Though Tanner wrote this in 2005, much of what he says regarding the state of Social Security is still true–if not truer–12 years later:
“As we know by now, Social Security is facing many problems that will require long-term, comprehensive reform. But before a doctor operates on a patient, the first step is to stop the bleeding. And the first step toward Social Security reform should be to stop Congress from spending Social Security money on anything except workers’ retirement.”
Unfortunately over a decade later, we remain in the same position. The Social Security Board of Trustees holds steadfastly to its estimated Trust Fund insolvency date of 2034.
Though experts have long warned policymakers to push the pedal to the floor on Social Security, we’re still waiting for them to acknowledge this issue seriously let alone pass meaningful reform legislation.
And if the clock was ticking in 2005, the sound of the hands should be deafening in 2017.
And still, we’re being asked to focus on a list of demographic challenges–like, longer lives, an aging population, a lack of personal saving, low wages, and rising cost of living—instead of one glaringly big problem.
Don’t get us wrong, all of these challenges complicate Social Security’s job, and each one deserves a closer look as we develop legislation to shore up the program. But to borrow Tanner’s comparison, this is more like identifying and eliminating risk factors to create a successful long-term treatment.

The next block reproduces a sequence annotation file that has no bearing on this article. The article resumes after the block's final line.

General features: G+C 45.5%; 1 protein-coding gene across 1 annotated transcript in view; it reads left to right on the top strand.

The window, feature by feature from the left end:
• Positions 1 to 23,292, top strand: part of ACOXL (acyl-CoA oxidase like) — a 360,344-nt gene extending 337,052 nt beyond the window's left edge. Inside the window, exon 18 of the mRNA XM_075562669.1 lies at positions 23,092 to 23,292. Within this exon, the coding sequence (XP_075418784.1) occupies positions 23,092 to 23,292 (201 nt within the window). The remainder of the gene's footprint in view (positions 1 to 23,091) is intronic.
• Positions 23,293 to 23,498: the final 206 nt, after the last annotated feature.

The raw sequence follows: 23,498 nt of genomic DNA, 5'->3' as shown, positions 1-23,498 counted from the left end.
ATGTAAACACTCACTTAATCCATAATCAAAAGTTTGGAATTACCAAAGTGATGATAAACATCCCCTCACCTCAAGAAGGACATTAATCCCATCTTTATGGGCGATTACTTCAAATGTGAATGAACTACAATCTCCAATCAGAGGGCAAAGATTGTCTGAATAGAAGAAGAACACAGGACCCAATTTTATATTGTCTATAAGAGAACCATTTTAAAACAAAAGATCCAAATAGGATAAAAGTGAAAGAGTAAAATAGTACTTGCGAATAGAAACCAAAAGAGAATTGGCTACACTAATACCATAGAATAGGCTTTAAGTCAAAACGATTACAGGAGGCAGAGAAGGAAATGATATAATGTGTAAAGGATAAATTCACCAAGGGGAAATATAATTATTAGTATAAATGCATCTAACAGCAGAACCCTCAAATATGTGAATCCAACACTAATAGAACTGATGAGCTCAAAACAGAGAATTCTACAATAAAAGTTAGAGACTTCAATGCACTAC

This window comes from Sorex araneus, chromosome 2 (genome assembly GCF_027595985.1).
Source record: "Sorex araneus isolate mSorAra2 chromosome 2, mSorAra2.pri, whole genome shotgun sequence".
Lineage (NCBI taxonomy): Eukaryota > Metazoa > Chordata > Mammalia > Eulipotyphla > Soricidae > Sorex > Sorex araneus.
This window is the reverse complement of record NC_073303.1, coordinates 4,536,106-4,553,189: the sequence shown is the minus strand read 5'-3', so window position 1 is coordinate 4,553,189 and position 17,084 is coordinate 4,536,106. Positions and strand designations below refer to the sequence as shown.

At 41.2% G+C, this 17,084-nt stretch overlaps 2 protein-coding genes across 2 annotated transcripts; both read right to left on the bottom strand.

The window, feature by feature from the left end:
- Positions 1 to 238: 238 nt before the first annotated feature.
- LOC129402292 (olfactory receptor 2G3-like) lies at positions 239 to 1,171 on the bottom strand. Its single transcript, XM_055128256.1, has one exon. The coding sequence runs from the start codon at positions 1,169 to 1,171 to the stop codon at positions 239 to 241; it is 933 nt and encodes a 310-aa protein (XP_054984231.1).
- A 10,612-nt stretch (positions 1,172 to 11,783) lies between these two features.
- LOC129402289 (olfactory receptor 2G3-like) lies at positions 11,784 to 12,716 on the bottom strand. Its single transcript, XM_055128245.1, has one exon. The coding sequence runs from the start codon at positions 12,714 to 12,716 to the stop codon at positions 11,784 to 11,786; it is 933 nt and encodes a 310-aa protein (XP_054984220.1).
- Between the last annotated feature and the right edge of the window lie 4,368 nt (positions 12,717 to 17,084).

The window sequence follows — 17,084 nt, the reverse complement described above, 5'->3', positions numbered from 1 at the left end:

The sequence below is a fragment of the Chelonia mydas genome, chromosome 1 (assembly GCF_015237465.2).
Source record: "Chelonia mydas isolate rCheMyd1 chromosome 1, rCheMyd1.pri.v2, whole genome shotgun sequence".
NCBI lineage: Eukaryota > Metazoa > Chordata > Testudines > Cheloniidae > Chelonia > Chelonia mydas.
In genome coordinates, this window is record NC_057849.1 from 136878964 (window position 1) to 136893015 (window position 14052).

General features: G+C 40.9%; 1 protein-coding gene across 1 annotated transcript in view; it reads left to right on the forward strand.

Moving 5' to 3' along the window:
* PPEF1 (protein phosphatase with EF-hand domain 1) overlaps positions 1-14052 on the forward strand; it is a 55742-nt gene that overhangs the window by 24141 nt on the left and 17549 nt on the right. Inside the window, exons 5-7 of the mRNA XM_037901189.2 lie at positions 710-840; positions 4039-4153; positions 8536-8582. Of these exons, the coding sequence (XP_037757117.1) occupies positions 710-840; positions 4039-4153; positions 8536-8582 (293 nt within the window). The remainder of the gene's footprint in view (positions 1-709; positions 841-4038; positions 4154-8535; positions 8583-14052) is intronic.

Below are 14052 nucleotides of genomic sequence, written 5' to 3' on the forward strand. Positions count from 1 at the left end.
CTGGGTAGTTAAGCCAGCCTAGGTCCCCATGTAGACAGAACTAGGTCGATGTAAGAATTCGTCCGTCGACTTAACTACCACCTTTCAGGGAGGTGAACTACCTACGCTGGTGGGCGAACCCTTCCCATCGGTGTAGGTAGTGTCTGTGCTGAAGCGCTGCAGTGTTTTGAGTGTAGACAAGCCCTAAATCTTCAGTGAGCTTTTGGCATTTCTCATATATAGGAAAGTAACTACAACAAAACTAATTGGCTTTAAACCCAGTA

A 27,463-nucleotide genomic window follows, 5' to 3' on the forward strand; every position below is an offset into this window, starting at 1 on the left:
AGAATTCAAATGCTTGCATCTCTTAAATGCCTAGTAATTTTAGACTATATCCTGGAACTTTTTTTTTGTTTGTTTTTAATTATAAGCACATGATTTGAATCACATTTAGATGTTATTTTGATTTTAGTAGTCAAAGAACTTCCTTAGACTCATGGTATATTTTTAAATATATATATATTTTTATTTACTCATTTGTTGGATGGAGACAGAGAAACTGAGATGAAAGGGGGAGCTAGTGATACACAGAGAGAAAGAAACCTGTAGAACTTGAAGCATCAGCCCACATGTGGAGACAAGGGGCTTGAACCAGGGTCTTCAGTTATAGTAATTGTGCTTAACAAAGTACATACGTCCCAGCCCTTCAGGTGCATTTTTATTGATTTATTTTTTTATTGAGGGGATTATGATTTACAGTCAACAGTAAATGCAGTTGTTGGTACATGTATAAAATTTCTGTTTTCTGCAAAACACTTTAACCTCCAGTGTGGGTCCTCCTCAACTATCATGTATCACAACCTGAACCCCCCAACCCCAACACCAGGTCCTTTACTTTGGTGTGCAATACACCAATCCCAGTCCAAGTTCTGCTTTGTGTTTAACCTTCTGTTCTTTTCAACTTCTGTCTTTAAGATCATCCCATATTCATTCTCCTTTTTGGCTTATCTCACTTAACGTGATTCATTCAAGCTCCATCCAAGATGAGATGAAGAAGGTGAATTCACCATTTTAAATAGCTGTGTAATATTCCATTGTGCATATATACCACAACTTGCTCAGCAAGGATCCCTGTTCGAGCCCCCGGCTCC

But what we need to do is stop the life threatening bleeding now.
According to Tanner, this means taking Social Security income out of Congress’ hands and putting it back into workers’ pockets.
And while for Tanner, this is done in the form of privatized worker-owned and controlled retirement accounts, the sentiment behind the idea is something even opponents of privatization can agree with:
“Congress treats that money like its own: free to spend on whatever the members choose. …It’s the ultimate insult. Congress spends our Social Security taxes then expects us to pay more taxes to repay its borrowing.”
To save the life of Social Security, we have to stop the bleeding first. And the bleeding comes from our retirement money being thrown at everything but retirement.
Whether you support a traditional Social Security system or a privatized system, one thing is very clear: it’s time for a lockbox for Social Security.